Magic Moments


I was inspired after reading  this post. In it Mike discusses the role happenstance plays in video production. Let’s face it sometimes we plan shots down to the frame and they turn out ok, making us wonder if we ever had any talent in the first place. Then we when we turn around we just happen to grab a shot where the light is amazing, just the right amount of wind and all the planets align to create the perfect shot. The shot usually ends with comments about our own brilliance, deserved or not, and we remember why we love what we do.

It can happen on the set or in post production. After hours of blood, sweat and tears (in my accident prone case blood is usually involved), after wondering why I  didn’t go into some “normal” profession, like teaching or animal wrangling…all of a sudden the “magic” happens and I get a glimpse at perfection. These are the moments of greatness we look for. These are the moments I love.

The natural high from grabbing the perfect shot or doing the perfect edit is amazing. All the pain and frustration are forgotten. I remember why I chose to work in video, why I keep coming back to it after getting out for a few years at a time. All of a sudden I’m a little kid back again, on one of my family’s rare trips to the movies, watching The Empire Strikes Back. I remember that magic.

I’m probably never going to make that kind of magic, but just getting a taste of it every now and then keeps me coming back for more.

I Saw Bon Jovi and Fell in Love with His Monitors!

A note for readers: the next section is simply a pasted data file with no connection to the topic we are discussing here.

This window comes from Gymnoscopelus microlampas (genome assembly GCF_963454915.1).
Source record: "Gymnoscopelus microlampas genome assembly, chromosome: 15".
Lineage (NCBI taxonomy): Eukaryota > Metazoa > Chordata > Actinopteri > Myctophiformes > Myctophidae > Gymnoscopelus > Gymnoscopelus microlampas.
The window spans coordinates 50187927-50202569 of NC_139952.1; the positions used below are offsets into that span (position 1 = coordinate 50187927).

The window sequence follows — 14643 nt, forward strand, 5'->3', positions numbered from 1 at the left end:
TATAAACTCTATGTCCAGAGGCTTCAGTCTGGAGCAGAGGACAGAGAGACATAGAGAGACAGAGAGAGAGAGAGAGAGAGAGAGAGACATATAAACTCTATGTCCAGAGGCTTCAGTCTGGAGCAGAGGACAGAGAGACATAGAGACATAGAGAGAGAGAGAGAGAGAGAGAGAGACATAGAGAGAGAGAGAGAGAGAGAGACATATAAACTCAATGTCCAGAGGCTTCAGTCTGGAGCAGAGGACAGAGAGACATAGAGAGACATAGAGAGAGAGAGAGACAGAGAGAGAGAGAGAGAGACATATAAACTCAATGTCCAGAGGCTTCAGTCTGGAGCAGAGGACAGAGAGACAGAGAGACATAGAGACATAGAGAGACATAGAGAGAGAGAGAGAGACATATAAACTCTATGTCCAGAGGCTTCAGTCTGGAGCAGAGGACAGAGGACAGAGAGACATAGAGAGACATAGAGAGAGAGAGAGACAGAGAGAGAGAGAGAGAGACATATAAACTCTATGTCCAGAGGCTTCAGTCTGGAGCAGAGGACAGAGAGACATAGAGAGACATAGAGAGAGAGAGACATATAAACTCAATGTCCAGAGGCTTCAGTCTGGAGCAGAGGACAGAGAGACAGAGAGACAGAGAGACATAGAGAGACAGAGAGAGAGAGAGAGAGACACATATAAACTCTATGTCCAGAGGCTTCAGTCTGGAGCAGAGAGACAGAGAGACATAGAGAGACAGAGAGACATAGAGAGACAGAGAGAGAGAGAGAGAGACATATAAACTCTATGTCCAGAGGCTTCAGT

That isn’t some sort of euphemism, it’s a statement of fact. I recently saw a guilty pleasure in concert – Bon Jovi (no comments about musical taste please). We had tickets that were basically stage right which was the perfect angle to see what was happening behind the stage and check out the video monitors.

Now, I realize that most people go to a concert with the sole purpose to listen to music and see a show. I want to do that but I have a habit of getting distracted by the technology. I’ve been known to watch spotlight operators, keep tabs on the folks running show production from the floor, and scrutinize how the stage lighting/sound/monitors all work together. I have to say that while the stage and lighting were nice, these monitors were amazing! I was so enthralled with them my husband had to keep reminding me to watch the band.

Jon Bon Jovi standing on a video monitor

Jon Bon Jovi gets a lift from robotic monitors.

I am not the first person impressed. I actually saw a few articles, including this one, about these monitors. They were highlighted by the lighting and sound industries. The folks who developed the stage used the Venetian monitors developed for the previous  tour and teamed them with five new monitors sitting on robotic arms that move and groove throughout the show. At one point the monitors turn into steps and stage as Jon Bon Jovi uses them to share the love with those behind the stage. The monitors light up and project as he walks across them. Combined with the larger monitors behind the stage, and the high def Venetian monitors, it’s an unbelievable sight.

If you saw my earlier post, I admit that I don’t get out much. I don’t go to every concert out there, but I’ve been to some pretty good one…Van Halen, Sir Paul McCarteny, The Police, Meatloaf, Weird Al…and others. My first concert was the Beach Boys (I was a kid, and they most definitely were not). I may not be a concert regular, but I’ve got a few reference points to use for analysis.

I think about the other concerts I’ve been to and I’m amazed at how far the technology has come. I remember back to hand-held cameras showing grainy images on much smaller screens. They were far from the clear crisp huge monitors all over the stage. Back then the screens were to help people see the stage better, they weren’t an important part of the show. That’s not to say flying monitors that doubled as a curtain and video stairs overpowered the show. They did exactly what they should do, enhance the show and increase the production values.

I’m sure that there were few people at the show as fascinated by the monitors as I was. I’m just a geek that way. To paraphrase one of my favorite geeks. It’s pretty cool living in the future.